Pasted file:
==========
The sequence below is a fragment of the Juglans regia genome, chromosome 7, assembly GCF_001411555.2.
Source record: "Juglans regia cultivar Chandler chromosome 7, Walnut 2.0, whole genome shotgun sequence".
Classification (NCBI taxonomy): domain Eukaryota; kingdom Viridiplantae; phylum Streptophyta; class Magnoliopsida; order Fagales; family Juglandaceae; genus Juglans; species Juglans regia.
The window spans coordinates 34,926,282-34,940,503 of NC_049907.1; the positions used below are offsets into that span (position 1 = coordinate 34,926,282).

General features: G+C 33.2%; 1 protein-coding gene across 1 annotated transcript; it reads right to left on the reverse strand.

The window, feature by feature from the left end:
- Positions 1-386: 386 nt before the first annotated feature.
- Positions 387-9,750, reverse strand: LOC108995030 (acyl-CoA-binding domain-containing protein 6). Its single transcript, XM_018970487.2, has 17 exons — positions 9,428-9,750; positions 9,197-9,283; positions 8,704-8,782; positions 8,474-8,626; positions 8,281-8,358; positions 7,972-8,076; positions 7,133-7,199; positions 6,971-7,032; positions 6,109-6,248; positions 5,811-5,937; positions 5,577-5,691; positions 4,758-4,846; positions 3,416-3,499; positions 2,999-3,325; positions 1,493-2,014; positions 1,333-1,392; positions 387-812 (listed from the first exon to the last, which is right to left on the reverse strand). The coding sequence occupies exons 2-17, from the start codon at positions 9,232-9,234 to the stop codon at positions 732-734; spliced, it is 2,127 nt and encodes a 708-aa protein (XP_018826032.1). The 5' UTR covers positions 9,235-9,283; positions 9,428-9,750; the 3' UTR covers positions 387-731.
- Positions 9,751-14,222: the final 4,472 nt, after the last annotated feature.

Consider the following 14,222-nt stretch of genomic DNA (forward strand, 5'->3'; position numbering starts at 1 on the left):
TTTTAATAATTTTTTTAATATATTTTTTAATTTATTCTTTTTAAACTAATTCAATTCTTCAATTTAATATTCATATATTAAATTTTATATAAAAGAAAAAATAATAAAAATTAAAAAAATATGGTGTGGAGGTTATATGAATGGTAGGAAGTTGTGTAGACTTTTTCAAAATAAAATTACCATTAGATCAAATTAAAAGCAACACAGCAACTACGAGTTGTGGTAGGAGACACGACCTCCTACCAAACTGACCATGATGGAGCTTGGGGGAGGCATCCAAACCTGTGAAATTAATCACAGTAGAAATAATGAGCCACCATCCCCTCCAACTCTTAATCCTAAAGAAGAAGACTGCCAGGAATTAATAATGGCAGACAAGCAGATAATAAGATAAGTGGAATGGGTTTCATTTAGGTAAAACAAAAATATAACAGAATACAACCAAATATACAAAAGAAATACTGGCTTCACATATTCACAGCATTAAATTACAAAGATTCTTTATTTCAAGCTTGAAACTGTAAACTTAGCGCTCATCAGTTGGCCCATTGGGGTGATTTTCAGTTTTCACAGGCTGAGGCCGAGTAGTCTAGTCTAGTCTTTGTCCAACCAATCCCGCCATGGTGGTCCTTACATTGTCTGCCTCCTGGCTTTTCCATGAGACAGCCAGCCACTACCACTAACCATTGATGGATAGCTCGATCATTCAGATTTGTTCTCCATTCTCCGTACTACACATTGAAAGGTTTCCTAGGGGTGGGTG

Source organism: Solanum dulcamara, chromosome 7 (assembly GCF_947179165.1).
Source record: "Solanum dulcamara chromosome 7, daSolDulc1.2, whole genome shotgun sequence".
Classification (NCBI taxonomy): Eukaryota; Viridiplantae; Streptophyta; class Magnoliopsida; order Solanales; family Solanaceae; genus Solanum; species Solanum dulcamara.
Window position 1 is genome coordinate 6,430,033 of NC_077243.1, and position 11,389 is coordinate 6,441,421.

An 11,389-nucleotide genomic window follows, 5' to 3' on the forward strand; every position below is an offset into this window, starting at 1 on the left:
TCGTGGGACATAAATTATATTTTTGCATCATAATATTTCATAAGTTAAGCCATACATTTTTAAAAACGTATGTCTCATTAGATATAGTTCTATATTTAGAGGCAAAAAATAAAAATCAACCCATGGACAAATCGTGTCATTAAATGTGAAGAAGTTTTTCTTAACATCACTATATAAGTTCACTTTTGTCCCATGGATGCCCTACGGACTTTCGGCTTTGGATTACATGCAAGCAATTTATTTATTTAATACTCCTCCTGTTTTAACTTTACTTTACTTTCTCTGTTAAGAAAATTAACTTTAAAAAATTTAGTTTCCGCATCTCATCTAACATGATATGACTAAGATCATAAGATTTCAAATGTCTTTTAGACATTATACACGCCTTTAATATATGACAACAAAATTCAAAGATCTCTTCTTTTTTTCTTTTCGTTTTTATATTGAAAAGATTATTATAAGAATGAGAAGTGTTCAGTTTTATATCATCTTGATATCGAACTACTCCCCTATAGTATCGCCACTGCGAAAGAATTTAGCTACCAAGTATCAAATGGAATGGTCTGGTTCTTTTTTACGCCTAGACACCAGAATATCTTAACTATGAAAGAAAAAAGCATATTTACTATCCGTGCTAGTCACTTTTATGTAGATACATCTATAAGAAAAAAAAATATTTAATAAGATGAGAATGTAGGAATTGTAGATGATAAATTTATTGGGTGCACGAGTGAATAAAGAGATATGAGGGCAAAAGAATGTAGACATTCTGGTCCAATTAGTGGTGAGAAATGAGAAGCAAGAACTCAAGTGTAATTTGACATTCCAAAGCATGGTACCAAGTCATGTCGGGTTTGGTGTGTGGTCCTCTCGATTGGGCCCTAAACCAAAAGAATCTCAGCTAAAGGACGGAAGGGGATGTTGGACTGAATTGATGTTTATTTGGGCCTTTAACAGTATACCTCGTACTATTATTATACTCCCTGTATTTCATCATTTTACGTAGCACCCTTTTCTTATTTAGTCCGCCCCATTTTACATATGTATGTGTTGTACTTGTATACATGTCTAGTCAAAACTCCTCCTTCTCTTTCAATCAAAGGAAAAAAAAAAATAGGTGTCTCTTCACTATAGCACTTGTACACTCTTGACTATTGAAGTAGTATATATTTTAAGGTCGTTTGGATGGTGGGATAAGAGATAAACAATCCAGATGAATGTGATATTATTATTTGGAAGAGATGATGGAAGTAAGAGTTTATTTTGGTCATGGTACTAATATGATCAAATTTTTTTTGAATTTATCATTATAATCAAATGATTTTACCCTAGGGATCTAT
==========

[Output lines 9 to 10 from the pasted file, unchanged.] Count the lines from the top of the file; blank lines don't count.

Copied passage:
- Positions 9,751-14,222: the final 4,472 nt, after the last annotated feature.

Consider the following 14,222-nt stretch of genomic DNA (forward strand, 5'->3'; position numbering starts at 1 on the left):